Horse and motorbike rider, brand new doctor in geology, French, scuba-diver and pocket knives collector. Do not ask why I'm here, I'm not so sure myself... Previously in an abusive relationship with my PhD but free as the wind now!

The askbox is always open.


Growth is painful. Change is painful.But nothing is as painful as staying stuck somewhere you don’t belong.

Mandy Hale (via onlinecounsellingcollege)

D&D Stats Explained with Tomatoes




mindchildofmadness submits:

Strength is being able to crush a tomato.

Dexterity is being able to dodge a tomato.

Constitution is being able to eat a bad tomato.

Intelligence is knowing a tomato is a fruit.

Wisdom is knowing not to put a tomato in a fruit salad.

Charisma is being able to sell a tomato based fruit salad.



If I stop reblogging this assume I’m dead


I believe the Warehouse 13 finale is only explainable by either mind-bogglingly virulent homophobia on the part of the network or sheer resentment against the lesbian fanbase for making them renew the show. “Oh, you want your fucking show back, huh? Guess what, bitches—we’re not giving your OTP any scenes together! In fact, they’re straighter than ever!”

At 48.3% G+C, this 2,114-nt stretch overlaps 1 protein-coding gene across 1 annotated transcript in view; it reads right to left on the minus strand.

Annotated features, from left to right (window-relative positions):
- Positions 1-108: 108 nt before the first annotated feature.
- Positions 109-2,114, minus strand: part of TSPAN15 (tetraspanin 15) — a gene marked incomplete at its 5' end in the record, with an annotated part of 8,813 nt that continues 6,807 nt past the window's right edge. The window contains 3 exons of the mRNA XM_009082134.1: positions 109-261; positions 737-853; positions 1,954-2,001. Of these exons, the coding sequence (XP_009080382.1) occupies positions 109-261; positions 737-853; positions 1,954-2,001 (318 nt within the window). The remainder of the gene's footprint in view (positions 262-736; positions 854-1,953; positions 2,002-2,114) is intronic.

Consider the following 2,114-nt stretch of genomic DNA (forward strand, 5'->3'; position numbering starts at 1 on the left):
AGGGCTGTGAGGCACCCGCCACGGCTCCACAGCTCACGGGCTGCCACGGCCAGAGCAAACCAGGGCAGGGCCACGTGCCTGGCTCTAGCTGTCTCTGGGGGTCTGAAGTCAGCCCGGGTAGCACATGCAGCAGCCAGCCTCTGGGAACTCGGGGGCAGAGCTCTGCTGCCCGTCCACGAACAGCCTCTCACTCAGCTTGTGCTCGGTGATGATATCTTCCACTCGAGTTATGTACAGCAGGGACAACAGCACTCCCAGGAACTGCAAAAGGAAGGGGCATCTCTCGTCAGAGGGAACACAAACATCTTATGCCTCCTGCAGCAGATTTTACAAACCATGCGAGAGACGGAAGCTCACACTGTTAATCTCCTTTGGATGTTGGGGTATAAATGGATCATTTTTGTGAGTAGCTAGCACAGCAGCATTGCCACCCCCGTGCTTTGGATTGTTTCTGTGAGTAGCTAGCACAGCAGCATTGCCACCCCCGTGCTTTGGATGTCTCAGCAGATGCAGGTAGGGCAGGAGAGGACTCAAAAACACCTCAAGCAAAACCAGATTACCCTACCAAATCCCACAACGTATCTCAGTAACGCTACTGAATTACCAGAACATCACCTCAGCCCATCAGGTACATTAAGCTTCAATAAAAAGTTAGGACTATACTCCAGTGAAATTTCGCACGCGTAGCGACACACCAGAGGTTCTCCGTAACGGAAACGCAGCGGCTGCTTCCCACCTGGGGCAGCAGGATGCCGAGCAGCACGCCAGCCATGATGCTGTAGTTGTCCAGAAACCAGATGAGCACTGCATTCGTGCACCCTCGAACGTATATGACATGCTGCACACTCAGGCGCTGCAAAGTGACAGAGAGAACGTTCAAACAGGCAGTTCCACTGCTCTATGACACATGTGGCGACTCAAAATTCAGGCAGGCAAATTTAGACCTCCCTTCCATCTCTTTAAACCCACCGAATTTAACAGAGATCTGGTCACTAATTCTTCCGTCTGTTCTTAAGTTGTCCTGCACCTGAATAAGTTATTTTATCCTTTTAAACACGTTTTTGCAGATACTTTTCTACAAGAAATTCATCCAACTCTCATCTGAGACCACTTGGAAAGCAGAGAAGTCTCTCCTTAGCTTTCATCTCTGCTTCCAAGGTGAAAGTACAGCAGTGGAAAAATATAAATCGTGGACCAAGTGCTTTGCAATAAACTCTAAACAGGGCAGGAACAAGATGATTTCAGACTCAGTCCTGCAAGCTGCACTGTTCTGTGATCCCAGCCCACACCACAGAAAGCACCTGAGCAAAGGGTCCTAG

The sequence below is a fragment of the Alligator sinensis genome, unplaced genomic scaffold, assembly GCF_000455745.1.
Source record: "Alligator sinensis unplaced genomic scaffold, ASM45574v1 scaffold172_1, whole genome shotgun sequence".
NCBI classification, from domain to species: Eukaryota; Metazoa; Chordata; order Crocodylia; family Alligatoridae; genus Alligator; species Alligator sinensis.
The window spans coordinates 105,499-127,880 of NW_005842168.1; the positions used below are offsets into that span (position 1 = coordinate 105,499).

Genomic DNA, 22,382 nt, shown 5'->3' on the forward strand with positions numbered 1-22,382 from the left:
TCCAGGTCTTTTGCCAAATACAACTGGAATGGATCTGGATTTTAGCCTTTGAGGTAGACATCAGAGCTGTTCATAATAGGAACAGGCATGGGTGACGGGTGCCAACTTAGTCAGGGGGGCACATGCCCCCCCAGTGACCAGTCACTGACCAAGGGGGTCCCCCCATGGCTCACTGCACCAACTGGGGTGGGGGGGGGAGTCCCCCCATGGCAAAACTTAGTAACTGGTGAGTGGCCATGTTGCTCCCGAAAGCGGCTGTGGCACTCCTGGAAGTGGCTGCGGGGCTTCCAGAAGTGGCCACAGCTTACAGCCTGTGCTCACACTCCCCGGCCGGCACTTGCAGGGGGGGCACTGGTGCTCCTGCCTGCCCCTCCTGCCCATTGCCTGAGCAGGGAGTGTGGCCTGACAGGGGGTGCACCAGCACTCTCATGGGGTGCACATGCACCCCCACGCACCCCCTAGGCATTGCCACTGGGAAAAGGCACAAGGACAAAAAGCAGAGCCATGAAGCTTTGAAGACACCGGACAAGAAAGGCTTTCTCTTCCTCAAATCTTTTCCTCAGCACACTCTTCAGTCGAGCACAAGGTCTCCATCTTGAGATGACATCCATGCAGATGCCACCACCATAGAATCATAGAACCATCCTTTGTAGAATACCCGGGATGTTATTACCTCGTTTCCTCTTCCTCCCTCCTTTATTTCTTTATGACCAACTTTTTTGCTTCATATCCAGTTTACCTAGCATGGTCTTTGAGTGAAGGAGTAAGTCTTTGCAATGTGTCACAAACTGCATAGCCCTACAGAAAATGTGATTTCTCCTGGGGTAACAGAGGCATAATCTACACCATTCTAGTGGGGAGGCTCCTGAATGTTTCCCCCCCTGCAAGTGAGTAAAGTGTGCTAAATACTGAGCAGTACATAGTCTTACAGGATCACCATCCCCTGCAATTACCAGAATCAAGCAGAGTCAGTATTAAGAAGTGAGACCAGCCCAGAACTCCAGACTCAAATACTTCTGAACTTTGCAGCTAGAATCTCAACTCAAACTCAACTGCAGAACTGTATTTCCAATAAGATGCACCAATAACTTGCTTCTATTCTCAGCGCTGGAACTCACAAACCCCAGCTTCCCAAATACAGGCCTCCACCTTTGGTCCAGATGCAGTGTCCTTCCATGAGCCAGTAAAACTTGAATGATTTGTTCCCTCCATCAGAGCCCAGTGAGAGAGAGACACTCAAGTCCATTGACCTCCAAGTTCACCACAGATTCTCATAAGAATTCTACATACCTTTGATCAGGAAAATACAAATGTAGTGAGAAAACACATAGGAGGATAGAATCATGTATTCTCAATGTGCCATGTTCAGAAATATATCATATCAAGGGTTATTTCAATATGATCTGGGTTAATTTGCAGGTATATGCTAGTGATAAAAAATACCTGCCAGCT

15 Struggles People Who Bottle Up Their Feelings Understand

(Source: tara-to-a-t)


'Cause all that you are is all that I'll ever need  
┗ [Ed Sheeran “Tenerife Sea”] (X)

→ Requested by thenightgwenstacyfell

Archaeologists Uncover Lost Population of Ancient Amarna



It remained a mystery for decades.

Since archaeologist F.Ll. Griffith’s excavations in the 1920’s at the ancient site of the pharaoh Akhenaten’s short-lived new capital city of Akhetaten (modern Amarna), archaeologists have been puzzled about the whereabouts of the remains of the city’s commoner population – the people who toiled to build and maintain Akhenaten’s sacred edifices and infrastructure — and more specifically, the estimated 6,000 people who died during the short 15-year period of the city’s construction and development.

“A will-of-the-wisp, the dream of a rich unplundered cemetery of the middle classes at El-Amarneh, full of choice vases and amulets, beckons to each successive explorer,” wrote Griffith in the report for his 1923 excavation season.* Read more.